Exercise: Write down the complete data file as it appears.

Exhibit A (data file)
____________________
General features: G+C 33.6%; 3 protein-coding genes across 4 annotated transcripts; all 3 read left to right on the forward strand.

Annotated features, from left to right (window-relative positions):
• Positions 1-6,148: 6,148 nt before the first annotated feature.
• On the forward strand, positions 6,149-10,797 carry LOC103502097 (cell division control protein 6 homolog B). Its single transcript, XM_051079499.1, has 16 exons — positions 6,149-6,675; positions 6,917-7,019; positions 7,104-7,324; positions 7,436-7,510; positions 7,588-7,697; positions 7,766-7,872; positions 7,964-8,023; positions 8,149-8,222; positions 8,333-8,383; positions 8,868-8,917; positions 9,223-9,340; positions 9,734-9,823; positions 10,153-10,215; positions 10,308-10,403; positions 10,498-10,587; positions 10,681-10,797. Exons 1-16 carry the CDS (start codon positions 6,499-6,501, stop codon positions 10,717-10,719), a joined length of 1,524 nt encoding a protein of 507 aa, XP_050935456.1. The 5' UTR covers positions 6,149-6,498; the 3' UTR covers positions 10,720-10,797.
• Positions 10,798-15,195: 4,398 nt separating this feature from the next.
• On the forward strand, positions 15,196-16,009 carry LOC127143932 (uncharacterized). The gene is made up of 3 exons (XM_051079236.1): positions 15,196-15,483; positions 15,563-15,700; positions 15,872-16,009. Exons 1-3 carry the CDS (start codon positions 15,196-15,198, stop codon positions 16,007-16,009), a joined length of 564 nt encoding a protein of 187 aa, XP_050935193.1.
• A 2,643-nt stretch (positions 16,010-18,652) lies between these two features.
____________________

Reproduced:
General features: G+C 33.6%; 3 protein-coding genes across 4 annotated transcripts; all 3 read left to right on the forward strand.

Annotated features, from left to right (window-relative positions):
• Positions 1-6,148: 6,148 nt before the first annotated feature.
• On the forward strand, positions 6,149-10,797 carry LOC103502097 (cell division control protein 6 homolog B). Its single transcript, XM_051079499.1, has 16 exons — positions 6,149-6,675; positions 6,917-7,019; positions 7,104-7,324; positions 7,436-7,510; positions 7,588-7,697; positions 7,766-7,872; positions 7,964-8,023; positions 8,149-8,222; positions 8,333-8,383; positions 8,868-8,917; positions 9,223-9,340; positions 9,734-9,823; positions 10,153-10,215; positions 10,308-10,403; positions 10,498-10,587; positions 10,681-10,797. Exons 1-16 carry the CDS (start codon positions 6,499-6,501, stop codon positions 10,717-10,719), a joined length of 1,524 nt encoding a protein of 507 aa, XP_050935456.1. The 5' UTR covers positions 6,149-6,498; the 3' UTR covers positions 10,720-10,797.
• Positions 10,798-15,195: 4,398 nt separating this feature from the next.
• On the forward strand, positions 15,196-16,009 carry LOC127143932 (uncharacterized). The gene is made up of 3 exons (XM_051079236.1): positions 15,196-15,483; positions 15,563-15,700; positions 15,872-16,009. Exons 1-3 carry the CDS (start codon positions 15,196-15,198, stop codon positions 16,007-16,009), a joined length of 564 nt encoding a protein of 187 aa, XP_050935193.1.
• A 2,643-nt stretch (positions 16,010-18,652) lies between these two features.